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    Ripple Effects of COVID–19’s Impact on Global Trade

    Ripple Effects of COVID–19’s Impact on Global Trade

    The Coronavirus disease (COVID-19) outbreak in China that occurred nearly two years ago soon catapulted into a global health crisis that led to severe economic shocks almost all over the world. According to estimates published by UNCTAD, in March 2020, the slowdown of manufacturing in China due to the Coronavirus is disrupting world trade and could result in a $50 billion decrease in exports across global value chains. The report also suggested that the most affected economies at the time were the European Union ($15.6 billion), the United States ($5.8 billion), Japan ($5.2 billion), The Republic of Korea ($3.8 billion), Taiwan Province of China ($2.6 billion) and Vietnam ($2.3 billion), with India too ranking amongst the Top 15 nations.

    Just like it did in many parts of the world, the virus wreaked havoc in India. The situation in 2020 had reached such an abysmal state that the International Monetary Fund (IMF) projected the Indian economy is expected to contract by 10.3% in the fiscal year.

    In an attempt to mitigate the situation, India implemented a nationwide lockdown in March 2020. As a result of the stringent restrictions, markets struggled for finances and millions became jobless, leading to an economic slump that has severely hampered international trade. Being that India is the sixth biggest economy in the world by GDP, the global trade ecosystem is still reeling from the impacts of these measures today, and the ramifications may not be properly assessed until well into the future.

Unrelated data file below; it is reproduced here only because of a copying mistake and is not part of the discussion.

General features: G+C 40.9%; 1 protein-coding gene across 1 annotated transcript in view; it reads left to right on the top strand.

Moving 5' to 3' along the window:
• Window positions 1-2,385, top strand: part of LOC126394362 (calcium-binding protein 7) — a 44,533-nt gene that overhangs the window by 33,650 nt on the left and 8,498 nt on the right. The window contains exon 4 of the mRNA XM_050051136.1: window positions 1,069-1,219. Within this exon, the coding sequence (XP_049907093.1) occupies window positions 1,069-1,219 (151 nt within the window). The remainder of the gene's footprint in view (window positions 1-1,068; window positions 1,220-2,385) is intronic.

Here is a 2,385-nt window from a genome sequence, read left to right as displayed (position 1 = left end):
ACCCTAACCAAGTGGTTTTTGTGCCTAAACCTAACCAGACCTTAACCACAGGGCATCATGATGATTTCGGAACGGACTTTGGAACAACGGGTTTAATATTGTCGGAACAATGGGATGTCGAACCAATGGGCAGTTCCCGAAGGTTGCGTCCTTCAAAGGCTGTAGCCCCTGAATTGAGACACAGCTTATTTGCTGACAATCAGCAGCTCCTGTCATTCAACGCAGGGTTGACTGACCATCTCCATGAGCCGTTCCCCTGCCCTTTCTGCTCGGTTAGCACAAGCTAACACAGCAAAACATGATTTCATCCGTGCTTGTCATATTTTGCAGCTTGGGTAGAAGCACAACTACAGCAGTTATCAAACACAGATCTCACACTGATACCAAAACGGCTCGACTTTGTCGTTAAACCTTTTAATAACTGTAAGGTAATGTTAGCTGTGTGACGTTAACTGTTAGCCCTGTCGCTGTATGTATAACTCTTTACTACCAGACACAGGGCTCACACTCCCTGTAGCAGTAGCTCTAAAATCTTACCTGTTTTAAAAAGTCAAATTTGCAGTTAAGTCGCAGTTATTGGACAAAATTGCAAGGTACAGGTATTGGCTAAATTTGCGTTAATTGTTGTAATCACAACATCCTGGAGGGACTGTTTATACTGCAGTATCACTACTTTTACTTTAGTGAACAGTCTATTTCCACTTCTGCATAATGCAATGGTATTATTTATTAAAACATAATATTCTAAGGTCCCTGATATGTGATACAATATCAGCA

Overview of COVID-19 impact on India’s exports

    The Federation of Indian Export Organisations (FIEO) claimed that Indian exports had been badly impacted in the first wave of the pandemic. This was because India obtains raw materials, components and hardware from China to make finished products for its domestic/global consumption. With manufacturing facilities having slowed down in China, the production of leather, electronics, etc. also died down in India, thus affecting U.S. imports from the country.

    The United States was one of India's key trade partners that felt the brunt of the pandemic’s impact. According to data from India's Commerce Ministry, exports to the United States, India's largest outbound destination for goods, plummeted 11.3% in 2020 compared to 2019. And, it could have been worse if it hadn’t been for the robust trade growth between the two countries for certain product groups that showed resilience during the pandemic.

    There are a number of factors that contributed to the economic disruptions and current rise in demand for Indian goods in the United States.

    Lockdown restrictions

    India was among the first few nations of the world to undergo a complete lockdown to contain the spread of the virus. The United States, among several other countries, imposed stringent measures a little soon thereafter. By then, orders from the United States had already begun piling in India, which India was unable to fulfill, having been knee-deep in the pandemic crisis. The situation more or less continued throughout the year, with eventually the United States relaxing its norms and India dealing with the aftermath of the lockdown.

    FIEO claimed that the order books had begun improving by August 2020, especially with many orders coming from Europe and the United States. However, labor shortage due to migration, factories running only at 60% of their total capacity, quarantine measures taken for the crew at docks, to name a few, led to delays in trade and impacted India’s imports from the United States.

    Supply chain constraints

    The container shortage crisis is one of the main factors to examine when assessing the pandemic’s impact on global trade.